SOCHI, Russia (Reuters) – A tripartite summit on Wednesday between leaders of Russia, Iran and Turkey could take decisive steps to end the bloodshed in Syria, Turkish President Tayyip Erdogan said at the start of his talks. conversations.
The summit, organized by Russian President Vladimir Putin, is a rare occasion that brings together the leaders of Russia and Iran, who support the president of Syria, Bashar al-Assad, at a table with Erdogan, who has supported the opponents of Assad.
In opening remarks at the summit in the Russian resort of Sochi, Putin, Erdogan and Iran's President Hbadan Rouhani spoke of an opening for peace in Syria now that the Islamic State has been expelled from its last major bastion there .
"The point we have reached is important, but not enough," Erdogan told the meeting, which was also attended by military commanders and foreign ministers from the three countries.
"It is fundamental for all parties to contribute to a permanent and acceptable political solution for the people of Syria," he said. "This summit points to results, I believe that critical decisions will be made."
As a prelude to the summit, Putin earlier this week received Assad at his residence in Sochi. It was the only time it is known that the Syrian leader left Syria since his last visit to Russia, two years ago.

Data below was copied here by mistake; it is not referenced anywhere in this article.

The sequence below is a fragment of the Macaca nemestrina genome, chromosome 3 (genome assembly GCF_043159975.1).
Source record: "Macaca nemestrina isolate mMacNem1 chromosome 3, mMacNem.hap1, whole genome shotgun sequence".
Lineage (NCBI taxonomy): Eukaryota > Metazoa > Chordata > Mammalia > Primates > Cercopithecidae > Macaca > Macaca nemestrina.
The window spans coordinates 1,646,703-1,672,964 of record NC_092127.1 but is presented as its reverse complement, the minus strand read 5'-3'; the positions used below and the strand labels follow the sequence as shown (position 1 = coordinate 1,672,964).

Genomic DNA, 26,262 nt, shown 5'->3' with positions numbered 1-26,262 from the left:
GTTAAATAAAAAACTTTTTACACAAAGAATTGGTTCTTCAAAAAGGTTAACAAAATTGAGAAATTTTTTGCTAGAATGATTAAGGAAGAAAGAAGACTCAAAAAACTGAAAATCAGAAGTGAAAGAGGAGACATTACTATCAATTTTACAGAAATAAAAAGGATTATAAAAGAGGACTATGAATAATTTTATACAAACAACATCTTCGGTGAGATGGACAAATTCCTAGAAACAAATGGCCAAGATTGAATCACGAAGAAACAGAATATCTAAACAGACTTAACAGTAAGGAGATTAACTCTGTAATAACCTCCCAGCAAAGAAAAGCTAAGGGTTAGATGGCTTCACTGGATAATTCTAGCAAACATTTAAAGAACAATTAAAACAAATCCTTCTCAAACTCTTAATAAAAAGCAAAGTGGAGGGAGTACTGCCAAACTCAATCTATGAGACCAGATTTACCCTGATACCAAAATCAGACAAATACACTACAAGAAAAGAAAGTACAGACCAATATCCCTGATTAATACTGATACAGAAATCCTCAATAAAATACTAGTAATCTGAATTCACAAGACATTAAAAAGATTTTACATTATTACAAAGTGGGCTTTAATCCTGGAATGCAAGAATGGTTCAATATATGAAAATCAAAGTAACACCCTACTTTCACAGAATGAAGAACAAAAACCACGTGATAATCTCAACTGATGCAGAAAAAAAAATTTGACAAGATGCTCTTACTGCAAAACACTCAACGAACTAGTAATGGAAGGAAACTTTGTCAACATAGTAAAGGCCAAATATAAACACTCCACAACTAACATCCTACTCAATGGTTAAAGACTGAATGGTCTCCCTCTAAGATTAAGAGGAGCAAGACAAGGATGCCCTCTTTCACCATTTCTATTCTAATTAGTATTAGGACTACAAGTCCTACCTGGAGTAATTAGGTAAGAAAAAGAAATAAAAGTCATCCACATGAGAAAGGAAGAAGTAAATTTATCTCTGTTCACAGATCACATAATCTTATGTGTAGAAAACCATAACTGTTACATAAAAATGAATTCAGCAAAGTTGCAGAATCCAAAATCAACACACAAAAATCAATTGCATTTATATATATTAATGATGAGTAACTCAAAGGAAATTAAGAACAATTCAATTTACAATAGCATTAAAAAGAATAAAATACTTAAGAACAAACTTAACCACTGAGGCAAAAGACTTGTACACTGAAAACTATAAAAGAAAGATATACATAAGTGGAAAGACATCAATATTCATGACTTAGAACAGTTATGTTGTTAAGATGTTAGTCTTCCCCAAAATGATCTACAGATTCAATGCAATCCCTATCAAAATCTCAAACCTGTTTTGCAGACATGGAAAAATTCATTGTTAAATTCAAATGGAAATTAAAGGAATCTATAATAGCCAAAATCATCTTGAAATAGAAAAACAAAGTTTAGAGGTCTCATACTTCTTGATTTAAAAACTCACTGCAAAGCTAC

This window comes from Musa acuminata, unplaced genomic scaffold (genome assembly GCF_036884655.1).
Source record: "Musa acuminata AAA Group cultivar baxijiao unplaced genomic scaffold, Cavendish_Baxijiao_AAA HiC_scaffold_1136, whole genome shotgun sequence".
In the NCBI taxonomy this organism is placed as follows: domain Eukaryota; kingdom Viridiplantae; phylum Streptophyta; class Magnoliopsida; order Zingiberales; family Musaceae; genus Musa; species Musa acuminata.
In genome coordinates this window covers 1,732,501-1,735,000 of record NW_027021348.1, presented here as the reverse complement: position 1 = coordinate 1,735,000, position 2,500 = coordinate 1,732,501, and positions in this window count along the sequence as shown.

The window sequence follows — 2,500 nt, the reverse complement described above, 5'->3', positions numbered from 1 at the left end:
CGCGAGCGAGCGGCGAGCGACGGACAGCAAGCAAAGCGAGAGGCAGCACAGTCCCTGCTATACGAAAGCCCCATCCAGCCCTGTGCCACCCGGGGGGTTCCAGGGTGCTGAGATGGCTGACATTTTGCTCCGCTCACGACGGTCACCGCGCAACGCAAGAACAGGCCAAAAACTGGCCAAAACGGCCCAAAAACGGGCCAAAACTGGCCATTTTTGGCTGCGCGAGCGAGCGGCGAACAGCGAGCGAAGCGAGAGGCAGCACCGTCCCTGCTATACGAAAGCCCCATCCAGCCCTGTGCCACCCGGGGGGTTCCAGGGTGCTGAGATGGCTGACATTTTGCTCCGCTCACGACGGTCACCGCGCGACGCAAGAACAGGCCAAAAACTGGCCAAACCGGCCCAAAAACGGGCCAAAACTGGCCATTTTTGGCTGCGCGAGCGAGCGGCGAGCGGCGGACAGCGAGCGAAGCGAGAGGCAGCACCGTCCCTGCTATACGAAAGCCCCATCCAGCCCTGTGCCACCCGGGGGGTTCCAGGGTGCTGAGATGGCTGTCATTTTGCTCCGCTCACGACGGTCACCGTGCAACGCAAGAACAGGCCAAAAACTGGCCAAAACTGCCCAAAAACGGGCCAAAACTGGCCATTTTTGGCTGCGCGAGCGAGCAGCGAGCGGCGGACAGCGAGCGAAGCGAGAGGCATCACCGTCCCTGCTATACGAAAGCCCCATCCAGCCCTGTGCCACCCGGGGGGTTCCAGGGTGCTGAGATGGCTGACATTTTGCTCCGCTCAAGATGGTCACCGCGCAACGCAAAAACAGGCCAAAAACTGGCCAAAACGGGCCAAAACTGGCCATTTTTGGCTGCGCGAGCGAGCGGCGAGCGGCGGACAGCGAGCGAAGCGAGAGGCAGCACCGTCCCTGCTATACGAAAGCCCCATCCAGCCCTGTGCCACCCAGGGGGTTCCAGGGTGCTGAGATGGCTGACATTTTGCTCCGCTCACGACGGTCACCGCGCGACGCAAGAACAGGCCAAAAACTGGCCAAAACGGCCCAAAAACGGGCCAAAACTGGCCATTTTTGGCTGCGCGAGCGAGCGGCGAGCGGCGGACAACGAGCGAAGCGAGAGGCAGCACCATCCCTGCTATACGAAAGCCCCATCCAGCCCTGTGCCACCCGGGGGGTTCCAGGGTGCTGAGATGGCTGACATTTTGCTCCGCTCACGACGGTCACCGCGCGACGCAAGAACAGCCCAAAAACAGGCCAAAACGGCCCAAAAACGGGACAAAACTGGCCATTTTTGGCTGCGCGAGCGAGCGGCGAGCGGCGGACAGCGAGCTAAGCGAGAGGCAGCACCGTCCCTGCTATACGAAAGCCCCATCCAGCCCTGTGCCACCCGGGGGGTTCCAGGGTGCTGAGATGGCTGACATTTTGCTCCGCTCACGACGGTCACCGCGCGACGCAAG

Putin also made phone calls in the last 24 hours to other leaders with influence in Syria, including US President Donald Trump and King Salman of Saudi Arabia, as part of the Moscow campaign to build an international consensus on an agreement of peace to end the six year conflict
"A NEW STAGE"
"We can say with certainty that we have reached a new stage, opening the possibility of launching a real political process towards a peace agreement," Putin said. the meeting.
"Concessions and concessions will be needed everywhere … including (from) the Syrian government," Putin said.
He said that the focus of peace efforts should be the convening of a congress that brings together all the ethnic groups of Syria.
Russia has offered to host such a congress in Sochi, but attempts to agree on a date have so far failed, partly because Turkey raised objections to the presence of some Kurdish groups.
Rouhani of Iran used his comments at the summit to protest the presence of foreign forces in Syria, an apparent reference to the United States and Tehran's rival arch rival, Saudi Arabia, which together with Turkey have backed the enemies of Assad.
"There is no excuse for the presence of foreign troops in Syria without the approval of their legitimate government," Rouhani said.
"The Syrian nation will not allow any interference from foreigners in its affairs of state and will face any movement that damages the integrity, independence and unity of Syria," he said.
Iran's army is also present in Syria, along with Russian troops and Hezbollah, the Lebanese pro-Iran militia. They say that this does not amount to foreign interference because they are in Syria at the invitation of Assad.
Additional reporting by Tuvan Gumrukcu and Parisa Hafezi in ANKARA; Written by Christian Lowe; Edition by Gareth Jones